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GitHub CEO Chris Wanstrath on Open Source
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August 6th, 2012

Create a Bootable Live USB Thumb Drive or Rescue Drive Using UNetbootin

A few weeks ago when two ISO images I burned to CDs failed to produce a working live CD intended for a laptop, someone on a distro forum figured the problem was with the CDs. This was a good guess, as the MD5 checksum on the download had matched the source. He suggested I make a bootable USB drive using UNetbootin.

Unetbootin screen shot

Unetbootin screen shot

I’d never heard of UNetbootin before, but I immediately found it at Sourceforge and downloaded it to the Windows desktop I was using. After studying the simple GUI for a moment, I inserted a thumb drive into a USB port. A few clicks of the mouse later, UNetbootin was extracting and copying files to the thumb drive. A couple of minutes later, I removed the drive from the Windows box, made sure the laptop was set up to boot from USB, crossed my fingers and booted. Less than a minute later I was looking at the desktop for the distro I was testing. It was that simple.


UNetbootin is a simple no frills tool, the type of program that used to populate the shelves at Egghead and other software stores back before the Internet changed everything. Using it to make a bootable USB drive from an ISO image is so easy even your grandmother could do it. Not only that, the application comes equipped to download and copy quite a few tools that might come in handy on a rescue drive.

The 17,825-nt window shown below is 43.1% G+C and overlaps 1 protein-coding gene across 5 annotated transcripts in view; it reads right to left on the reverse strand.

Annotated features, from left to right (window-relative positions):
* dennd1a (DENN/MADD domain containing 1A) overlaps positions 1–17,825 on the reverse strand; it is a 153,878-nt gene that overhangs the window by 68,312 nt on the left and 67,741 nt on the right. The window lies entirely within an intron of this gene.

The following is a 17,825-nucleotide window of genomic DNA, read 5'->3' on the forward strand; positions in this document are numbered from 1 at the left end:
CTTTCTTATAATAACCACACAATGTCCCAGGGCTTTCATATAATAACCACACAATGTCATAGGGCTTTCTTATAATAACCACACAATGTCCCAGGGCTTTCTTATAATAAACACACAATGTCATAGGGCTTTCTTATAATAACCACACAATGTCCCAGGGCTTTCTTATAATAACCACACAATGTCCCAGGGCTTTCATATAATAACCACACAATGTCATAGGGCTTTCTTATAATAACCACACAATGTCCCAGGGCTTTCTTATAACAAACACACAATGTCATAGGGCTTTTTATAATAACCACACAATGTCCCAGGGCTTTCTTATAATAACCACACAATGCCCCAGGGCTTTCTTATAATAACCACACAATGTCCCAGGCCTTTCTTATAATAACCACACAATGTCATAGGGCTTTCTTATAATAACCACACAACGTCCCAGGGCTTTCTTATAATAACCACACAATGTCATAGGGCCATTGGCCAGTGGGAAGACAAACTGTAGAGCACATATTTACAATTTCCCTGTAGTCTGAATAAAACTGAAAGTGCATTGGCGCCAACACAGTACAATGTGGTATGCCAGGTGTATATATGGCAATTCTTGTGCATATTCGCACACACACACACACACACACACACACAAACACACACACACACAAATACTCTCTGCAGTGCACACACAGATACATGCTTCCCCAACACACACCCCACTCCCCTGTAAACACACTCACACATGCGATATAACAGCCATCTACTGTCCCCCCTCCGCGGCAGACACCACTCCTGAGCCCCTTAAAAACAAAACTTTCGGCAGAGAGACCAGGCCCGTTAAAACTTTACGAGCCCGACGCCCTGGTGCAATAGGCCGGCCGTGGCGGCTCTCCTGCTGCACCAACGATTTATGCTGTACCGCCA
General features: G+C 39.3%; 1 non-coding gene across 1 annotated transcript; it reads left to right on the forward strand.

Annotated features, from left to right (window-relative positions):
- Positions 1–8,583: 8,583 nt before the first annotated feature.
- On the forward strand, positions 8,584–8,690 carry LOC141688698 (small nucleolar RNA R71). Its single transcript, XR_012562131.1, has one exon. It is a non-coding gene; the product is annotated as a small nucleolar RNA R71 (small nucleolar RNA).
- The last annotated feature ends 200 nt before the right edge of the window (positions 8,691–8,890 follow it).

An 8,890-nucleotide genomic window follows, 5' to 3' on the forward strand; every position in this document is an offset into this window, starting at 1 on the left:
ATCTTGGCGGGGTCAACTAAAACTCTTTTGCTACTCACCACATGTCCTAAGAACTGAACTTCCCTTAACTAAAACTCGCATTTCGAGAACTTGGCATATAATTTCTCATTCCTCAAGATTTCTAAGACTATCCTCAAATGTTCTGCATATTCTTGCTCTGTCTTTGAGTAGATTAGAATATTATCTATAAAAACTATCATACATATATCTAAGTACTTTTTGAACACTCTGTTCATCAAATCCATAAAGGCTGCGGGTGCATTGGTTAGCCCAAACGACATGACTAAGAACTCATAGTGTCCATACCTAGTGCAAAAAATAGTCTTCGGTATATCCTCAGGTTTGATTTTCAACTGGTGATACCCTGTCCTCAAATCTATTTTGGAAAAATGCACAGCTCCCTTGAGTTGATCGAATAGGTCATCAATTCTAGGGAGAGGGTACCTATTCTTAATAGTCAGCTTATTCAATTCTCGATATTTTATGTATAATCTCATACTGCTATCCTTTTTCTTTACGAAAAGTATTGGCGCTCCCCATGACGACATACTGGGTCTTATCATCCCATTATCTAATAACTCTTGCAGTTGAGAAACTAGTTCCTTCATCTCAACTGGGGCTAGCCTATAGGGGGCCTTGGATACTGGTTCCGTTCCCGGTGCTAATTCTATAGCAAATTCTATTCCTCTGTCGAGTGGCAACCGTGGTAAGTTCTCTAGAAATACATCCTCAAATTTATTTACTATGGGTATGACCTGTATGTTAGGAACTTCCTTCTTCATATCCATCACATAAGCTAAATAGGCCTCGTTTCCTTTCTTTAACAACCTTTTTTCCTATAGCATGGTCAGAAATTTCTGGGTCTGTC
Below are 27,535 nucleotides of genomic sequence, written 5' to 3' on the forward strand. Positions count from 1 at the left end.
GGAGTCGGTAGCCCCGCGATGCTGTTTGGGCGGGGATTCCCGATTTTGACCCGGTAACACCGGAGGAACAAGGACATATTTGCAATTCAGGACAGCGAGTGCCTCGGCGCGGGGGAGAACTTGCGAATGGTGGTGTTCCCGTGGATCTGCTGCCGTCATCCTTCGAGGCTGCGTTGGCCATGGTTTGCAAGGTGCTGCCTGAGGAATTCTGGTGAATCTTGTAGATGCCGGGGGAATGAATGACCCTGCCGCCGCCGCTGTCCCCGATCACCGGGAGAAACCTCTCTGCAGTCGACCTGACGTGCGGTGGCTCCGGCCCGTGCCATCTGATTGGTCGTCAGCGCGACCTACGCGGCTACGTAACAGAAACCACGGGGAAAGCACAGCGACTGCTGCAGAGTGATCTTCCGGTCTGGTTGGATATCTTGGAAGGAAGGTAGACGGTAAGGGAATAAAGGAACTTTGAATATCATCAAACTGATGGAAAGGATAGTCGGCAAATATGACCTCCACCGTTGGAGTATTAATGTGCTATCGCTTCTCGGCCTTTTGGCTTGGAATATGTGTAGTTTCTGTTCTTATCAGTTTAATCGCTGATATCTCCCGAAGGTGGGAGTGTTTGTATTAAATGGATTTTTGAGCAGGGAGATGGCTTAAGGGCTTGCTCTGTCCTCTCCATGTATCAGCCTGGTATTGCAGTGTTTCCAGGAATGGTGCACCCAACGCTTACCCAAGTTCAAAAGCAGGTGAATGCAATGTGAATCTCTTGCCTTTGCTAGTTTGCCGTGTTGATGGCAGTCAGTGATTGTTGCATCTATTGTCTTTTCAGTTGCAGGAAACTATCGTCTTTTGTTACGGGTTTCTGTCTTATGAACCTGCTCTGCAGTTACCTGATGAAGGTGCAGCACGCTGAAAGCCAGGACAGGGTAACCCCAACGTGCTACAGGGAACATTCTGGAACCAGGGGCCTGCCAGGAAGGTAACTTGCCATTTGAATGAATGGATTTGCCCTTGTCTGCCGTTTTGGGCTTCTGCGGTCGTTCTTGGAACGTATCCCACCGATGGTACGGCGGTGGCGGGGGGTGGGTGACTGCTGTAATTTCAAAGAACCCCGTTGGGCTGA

The first choice you make after opening UNetbootin is between “Distribution” and “Diskimage.” If you choose the first option, you then choose a distro and version from two drop down list boxes. If the distro you need is on the list, this saves you the chore of downloading the image yourself, it’s all done for you. In addition, this list includes the tools you need for a good rescue operation, such as Parted Magick, Dr. Web Antivirus and NTPasswd.

In my case, I’d already downloaded the distro, which also wasn’t on the list. I choose the second option and pointed UNetbootin to where I’d saved the download on the hard drive. Then I selected the destination thumb drive and hit okay. After that, there was nothing to do but sit back and watch as UNetbootin did its thing.

The only problem I found with the layout was the browse button for finding files on the home computer. It’s not marked, and on the Windows version of Firefox it looks as if it’s a text box. On Linux this isn’t as much of a problem, as the graphic looks like a button. However, even on Linux it’s still unmarked.

UNetbootin runs on Linux, Mac or Windows. On Linux, you must enter a root access password whenever you start the app.

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Christine Hall has been a journalist since 1971. In 2001, she began writing a weekly consumer computer column and started covering Linux and FOSS in 2002 after making the switch to GNU/Linux. Follow her on Twitter: @BrideOfLinux

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